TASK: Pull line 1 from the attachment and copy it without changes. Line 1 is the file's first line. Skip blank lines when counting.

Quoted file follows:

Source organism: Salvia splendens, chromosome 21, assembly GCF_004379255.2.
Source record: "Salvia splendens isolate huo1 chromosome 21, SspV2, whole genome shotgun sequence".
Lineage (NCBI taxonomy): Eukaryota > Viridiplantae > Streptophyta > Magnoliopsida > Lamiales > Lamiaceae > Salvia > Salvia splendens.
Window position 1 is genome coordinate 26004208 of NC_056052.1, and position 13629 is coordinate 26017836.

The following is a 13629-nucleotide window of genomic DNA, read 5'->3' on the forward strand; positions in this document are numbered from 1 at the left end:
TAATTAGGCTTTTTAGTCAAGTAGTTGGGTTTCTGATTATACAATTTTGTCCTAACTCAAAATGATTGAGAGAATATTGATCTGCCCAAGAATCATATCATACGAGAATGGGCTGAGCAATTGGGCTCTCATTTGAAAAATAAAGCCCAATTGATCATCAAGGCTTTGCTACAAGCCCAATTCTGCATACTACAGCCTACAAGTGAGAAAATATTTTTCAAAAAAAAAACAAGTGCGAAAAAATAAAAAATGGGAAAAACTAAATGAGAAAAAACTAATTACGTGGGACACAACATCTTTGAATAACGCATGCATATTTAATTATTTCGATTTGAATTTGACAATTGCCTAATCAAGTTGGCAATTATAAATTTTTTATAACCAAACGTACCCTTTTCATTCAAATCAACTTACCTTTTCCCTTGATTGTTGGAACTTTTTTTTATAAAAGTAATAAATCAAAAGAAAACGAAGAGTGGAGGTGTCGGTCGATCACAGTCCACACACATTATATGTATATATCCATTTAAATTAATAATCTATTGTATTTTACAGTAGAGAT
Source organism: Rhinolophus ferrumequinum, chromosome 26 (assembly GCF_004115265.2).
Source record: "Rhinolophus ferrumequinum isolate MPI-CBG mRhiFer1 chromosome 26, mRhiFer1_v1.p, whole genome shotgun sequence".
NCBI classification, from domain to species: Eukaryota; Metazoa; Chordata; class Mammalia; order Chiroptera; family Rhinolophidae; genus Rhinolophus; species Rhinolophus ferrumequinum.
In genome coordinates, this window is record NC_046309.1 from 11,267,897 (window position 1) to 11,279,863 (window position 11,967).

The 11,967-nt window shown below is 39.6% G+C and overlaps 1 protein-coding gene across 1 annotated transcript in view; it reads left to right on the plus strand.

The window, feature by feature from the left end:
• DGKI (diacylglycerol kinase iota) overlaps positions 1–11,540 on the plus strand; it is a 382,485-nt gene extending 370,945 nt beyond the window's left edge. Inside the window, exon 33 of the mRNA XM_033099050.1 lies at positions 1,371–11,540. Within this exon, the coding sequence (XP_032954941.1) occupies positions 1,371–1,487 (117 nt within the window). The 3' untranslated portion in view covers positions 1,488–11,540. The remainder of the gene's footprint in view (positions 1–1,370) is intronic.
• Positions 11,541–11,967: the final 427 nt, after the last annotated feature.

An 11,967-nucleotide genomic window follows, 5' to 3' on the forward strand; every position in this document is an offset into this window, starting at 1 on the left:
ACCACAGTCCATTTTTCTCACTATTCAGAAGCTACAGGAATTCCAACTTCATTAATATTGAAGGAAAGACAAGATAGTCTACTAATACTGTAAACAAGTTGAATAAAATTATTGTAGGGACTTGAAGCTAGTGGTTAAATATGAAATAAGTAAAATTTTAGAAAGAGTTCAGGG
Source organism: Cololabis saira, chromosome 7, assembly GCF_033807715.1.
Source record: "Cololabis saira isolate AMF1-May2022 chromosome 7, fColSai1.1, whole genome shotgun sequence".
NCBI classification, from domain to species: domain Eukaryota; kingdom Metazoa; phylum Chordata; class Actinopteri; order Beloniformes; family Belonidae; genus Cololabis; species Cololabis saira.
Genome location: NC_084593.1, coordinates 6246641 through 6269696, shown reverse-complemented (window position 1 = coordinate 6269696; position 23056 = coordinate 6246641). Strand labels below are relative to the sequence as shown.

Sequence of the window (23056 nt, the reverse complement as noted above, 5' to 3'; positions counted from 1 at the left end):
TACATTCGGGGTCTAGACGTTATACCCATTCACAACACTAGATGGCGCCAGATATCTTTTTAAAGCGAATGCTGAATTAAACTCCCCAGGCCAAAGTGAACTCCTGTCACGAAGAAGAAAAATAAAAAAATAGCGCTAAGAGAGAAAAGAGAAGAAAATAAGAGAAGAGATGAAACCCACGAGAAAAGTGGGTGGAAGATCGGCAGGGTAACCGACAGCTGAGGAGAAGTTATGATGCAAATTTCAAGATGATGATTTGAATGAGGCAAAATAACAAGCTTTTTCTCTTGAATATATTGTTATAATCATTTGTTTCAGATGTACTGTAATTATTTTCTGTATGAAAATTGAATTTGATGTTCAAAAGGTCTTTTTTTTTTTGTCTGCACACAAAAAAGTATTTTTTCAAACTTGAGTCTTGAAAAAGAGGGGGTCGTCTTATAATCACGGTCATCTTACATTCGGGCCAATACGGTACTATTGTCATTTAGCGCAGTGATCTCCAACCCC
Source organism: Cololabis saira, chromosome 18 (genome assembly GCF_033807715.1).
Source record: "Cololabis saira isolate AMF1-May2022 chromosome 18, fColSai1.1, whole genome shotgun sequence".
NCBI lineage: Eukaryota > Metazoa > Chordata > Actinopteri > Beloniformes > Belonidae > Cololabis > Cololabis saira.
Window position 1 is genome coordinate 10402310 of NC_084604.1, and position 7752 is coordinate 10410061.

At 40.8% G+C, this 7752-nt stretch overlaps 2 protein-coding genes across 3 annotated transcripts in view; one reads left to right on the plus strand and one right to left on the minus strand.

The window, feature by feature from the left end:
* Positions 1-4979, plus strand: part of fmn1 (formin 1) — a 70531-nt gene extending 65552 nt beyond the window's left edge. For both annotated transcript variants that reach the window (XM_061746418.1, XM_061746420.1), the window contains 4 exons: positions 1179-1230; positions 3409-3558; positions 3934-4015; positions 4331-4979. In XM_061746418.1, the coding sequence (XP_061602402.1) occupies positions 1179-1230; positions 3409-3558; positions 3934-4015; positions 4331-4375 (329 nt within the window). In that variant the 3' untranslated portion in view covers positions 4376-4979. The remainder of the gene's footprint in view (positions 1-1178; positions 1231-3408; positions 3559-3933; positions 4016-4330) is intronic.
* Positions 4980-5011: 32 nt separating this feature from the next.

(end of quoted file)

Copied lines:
Source organism: Salvia splendens, chromosome 21, assembly GCF_004379255.2.